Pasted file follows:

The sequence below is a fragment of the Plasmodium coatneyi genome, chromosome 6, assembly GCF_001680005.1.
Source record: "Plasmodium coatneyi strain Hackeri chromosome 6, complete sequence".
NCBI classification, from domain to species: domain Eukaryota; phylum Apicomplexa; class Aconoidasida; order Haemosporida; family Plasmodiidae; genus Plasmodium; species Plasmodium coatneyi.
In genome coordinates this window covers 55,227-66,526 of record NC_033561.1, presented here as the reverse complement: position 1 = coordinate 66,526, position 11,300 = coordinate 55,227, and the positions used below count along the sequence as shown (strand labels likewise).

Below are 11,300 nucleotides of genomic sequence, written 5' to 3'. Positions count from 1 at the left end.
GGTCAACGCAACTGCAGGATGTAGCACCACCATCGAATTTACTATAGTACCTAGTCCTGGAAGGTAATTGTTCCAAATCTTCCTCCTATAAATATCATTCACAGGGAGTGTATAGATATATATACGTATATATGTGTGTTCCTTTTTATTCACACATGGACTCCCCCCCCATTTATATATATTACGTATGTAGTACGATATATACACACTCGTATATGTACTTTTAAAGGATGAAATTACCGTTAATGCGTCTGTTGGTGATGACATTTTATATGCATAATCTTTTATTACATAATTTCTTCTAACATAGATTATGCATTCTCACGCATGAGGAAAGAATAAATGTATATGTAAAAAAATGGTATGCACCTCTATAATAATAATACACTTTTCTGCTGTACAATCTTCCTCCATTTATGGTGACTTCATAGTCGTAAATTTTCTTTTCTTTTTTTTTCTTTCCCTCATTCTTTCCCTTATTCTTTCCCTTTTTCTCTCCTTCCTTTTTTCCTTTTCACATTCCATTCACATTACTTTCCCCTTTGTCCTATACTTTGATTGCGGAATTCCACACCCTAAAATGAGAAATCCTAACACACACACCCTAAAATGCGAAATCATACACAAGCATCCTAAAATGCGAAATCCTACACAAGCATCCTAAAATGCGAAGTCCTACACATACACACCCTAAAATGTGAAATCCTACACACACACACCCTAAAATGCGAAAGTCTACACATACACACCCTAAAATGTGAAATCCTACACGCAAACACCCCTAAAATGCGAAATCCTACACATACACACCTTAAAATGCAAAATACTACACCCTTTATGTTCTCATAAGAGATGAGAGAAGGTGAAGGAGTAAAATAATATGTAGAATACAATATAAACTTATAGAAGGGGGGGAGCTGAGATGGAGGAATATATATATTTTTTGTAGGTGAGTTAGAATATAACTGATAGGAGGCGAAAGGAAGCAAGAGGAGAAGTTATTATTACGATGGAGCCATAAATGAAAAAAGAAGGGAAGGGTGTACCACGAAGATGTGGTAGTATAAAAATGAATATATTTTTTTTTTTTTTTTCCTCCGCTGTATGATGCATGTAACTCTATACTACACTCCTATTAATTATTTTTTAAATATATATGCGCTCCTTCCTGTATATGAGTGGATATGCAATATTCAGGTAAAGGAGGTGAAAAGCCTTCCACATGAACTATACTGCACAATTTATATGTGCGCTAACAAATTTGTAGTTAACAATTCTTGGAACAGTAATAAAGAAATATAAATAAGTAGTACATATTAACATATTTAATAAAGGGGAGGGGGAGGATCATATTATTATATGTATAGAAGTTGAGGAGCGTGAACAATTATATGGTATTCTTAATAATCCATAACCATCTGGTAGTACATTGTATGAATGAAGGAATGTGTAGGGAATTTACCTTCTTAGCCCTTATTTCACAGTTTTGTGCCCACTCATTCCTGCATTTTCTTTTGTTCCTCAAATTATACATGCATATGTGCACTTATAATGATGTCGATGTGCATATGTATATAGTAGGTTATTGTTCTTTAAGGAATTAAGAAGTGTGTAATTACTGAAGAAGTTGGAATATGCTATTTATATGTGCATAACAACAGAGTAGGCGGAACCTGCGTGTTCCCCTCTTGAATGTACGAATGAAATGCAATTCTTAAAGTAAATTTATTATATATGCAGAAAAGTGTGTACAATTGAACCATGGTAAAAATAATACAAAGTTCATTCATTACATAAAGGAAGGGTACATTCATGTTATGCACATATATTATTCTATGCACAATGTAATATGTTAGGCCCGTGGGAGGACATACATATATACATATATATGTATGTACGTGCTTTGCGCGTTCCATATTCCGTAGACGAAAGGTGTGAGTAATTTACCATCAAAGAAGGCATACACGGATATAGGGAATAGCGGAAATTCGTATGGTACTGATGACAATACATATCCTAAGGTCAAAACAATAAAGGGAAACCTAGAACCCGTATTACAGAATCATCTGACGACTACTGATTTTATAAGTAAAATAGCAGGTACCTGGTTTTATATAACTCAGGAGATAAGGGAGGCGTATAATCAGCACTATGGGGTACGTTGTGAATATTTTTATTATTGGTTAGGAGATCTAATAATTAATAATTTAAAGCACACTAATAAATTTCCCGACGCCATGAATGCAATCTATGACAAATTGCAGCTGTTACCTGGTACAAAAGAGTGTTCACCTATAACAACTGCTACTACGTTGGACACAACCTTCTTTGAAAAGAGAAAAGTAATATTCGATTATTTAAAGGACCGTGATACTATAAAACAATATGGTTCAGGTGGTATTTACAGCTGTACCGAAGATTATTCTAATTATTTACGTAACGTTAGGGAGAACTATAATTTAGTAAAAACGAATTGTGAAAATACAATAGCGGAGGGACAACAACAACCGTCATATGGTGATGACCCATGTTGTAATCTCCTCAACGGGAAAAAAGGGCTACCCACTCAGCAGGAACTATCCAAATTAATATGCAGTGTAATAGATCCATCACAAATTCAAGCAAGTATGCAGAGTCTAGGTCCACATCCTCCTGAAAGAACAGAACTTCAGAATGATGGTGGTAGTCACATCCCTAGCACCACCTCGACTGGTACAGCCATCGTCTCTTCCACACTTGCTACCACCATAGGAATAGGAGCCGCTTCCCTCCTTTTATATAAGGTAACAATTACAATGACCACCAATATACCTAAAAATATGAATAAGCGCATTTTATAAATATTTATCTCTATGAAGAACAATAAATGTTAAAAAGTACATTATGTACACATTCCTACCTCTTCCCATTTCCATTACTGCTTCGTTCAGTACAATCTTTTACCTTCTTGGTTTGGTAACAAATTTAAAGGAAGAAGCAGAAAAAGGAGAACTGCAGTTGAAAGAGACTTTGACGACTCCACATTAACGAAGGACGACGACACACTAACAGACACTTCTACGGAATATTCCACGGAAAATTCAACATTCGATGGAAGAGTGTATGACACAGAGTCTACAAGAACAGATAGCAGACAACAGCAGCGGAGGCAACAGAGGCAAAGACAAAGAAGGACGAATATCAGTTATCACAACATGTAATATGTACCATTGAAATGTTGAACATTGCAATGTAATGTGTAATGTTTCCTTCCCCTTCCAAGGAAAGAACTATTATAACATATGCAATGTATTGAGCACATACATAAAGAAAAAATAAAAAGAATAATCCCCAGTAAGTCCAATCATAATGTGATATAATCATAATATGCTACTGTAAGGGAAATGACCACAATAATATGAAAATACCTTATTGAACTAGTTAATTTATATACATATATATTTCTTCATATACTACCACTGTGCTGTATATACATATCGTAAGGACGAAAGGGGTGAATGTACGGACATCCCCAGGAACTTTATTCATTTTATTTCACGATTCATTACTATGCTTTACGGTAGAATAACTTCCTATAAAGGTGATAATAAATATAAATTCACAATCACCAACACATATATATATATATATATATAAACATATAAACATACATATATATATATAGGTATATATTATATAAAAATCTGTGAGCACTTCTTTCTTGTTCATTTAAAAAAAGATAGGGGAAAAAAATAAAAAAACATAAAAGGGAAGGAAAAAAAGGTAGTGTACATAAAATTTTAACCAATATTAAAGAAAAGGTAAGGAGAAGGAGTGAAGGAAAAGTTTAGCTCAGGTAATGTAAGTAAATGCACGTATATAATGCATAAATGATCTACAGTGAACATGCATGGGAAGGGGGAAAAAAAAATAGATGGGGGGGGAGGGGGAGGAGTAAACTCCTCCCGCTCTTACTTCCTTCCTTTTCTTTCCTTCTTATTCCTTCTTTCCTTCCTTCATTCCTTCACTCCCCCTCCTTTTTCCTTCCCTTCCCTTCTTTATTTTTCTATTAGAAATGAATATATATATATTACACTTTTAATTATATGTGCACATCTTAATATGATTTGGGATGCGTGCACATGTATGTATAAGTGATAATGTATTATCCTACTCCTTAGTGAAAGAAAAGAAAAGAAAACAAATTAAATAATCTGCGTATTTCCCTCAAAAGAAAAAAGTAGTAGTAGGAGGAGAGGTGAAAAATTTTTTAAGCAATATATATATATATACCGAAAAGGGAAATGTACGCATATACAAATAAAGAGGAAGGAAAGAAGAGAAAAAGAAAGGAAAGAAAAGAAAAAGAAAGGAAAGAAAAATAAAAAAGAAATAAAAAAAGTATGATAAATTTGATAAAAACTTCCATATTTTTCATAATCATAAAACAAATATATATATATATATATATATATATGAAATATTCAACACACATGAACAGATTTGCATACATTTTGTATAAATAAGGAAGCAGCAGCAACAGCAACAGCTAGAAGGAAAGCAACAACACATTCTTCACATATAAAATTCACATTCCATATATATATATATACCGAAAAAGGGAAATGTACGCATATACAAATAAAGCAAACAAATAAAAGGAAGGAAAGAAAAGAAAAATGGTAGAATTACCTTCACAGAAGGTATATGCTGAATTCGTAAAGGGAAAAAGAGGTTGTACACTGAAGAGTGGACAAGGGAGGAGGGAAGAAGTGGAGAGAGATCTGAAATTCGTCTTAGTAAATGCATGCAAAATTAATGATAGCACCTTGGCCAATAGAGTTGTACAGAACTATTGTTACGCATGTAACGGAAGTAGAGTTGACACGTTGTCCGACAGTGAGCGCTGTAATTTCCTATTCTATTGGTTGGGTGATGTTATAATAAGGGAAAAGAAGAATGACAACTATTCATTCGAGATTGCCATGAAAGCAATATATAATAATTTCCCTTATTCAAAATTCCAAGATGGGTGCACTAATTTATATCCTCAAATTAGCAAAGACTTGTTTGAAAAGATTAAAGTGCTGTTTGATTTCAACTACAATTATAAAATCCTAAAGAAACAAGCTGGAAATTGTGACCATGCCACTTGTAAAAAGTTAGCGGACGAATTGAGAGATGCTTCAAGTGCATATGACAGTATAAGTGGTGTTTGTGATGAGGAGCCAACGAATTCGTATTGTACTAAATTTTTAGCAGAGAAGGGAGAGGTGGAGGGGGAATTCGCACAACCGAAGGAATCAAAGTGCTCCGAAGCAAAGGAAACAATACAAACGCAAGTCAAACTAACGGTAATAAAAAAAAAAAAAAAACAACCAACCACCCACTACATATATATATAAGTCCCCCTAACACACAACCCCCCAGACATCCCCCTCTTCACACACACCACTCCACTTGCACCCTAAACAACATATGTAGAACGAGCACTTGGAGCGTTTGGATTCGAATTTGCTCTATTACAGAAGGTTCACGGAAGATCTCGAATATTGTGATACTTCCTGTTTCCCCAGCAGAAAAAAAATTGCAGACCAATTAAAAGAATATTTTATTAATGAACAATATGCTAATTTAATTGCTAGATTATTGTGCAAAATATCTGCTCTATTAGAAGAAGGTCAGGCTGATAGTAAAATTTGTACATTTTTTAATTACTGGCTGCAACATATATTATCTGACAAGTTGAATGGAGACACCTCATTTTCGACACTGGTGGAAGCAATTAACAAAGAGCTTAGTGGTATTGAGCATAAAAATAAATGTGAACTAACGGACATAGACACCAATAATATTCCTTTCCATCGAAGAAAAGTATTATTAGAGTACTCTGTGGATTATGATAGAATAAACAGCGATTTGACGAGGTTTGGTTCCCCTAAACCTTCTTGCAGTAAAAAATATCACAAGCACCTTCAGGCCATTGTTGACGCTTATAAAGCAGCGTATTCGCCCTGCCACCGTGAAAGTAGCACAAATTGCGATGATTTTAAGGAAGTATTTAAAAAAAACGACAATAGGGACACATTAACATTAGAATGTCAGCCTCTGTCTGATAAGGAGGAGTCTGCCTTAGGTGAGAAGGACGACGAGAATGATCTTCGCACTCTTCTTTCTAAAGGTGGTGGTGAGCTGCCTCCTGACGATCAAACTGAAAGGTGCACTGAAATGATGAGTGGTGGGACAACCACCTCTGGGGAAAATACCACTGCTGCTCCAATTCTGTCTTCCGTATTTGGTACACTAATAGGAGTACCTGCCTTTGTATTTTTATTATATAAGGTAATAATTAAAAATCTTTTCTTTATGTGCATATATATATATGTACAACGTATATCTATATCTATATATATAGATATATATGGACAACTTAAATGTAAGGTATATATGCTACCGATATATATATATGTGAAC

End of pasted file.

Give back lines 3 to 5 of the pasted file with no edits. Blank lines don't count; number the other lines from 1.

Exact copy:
NCBI classification, from domain to species: domain Eukaryota; phylum Apicomplexa; class Aconoidasida; order Haemosporida; family Plasmodiidae; genus Plasmodium; species Plasmodium coatneyi.
In genome coordinates this window covers 55,227-66,526 of record NC_033561.1, presented here as the reverse complement: position 1 = coordinate 66,526, position 11,300 = coordinate 55,227, and the positions used below count along the sequence as shown (strand labels likewise).

Below are 11,300 nucleotides of genomic sequence, written 5' to 3'. Positions count from 1 at the left end.